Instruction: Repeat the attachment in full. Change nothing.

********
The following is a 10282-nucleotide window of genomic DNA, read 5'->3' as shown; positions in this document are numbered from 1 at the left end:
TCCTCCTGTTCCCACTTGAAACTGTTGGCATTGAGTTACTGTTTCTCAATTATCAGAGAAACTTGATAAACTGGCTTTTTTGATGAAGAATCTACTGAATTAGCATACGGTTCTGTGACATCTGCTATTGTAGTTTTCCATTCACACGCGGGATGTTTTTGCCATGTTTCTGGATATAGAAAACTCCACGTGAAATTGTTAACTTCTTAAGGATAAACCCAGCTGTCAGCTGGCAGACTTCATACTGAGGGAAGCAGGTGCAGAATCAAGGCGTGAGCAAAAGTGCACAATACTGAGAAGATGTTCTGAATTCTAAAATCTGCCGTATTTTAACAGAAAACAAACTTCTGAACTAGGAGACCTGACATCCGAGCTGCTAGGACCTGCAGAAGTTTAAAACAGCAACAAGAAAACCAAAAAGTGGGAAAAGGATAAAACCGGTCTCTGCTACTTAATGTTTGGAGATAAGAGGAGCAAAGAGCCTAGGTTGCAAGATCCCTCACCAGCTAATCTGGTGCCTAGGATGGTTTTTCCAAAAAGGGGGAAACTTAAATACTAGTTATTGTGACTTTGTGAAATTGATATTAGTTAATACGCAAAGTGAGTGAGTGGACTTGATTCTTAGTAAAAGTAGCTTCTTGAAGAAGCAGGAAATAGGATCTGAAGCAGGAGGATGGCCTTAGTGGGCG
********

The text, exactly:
The following is a 10282-nucleotide window of genomic DNA, read 5'->3' as shown; positions in this document are numbered from 1 at the left end:
TCCTCCTGTTCCCACTTGAAACTGTTGGCATTGAGTTACTGTTTCTCAATTATCAGAGAAACTTGATAAACTGGCTTTTTTGATGAAGAATCTACTGAATTAGCATACGGTTCTGTGACATCTGCTATTGTAGTTTTCCATTCACACGCGGGATGTTTTTGCCATGTTTCTGGATATAGAAAACTCCACGTGAAATTGTTAACTTCTTAAGGATAAACCCAGCTGTCAGCTGGCAGACTTCATACTGAGGGAAGCAGGTGCAGAATCAAGGCGTGAGCAAAAGTGCACAATACTGAGAAGATGTTCTGAATTCTAAAATCTGCCGTATTTTAACAGAAAACAAACTTCTGAACTAGGAGACCTGACATCCGAGCTGCTAGGACCTGCAGAAGTTTAAAACAGCAACAAGAAAACCAAAAAGTGGGAAAAGGATAAAACCGGTCTCTGCTACTTAATGTTTGGAGATAAGAGGAGCAAAGAGCCTAGGTTGCAAGATCCCTCACCAGCTAATCTGGTGCCTAGGATGGTTTTTCCAAAAAGGGGGAAACTTAAATACTAGTTATTGTGACTTTGTGAAATTGATATTAGTTAATACGCAAAGTGAGTGAGTGGACTTGATTCTTAGTAAAAGTAGCTTCTTGAAGAAGCAGGAAATAGGATCTGAAGCAGGAGGATGGCCTTAGTGGGCG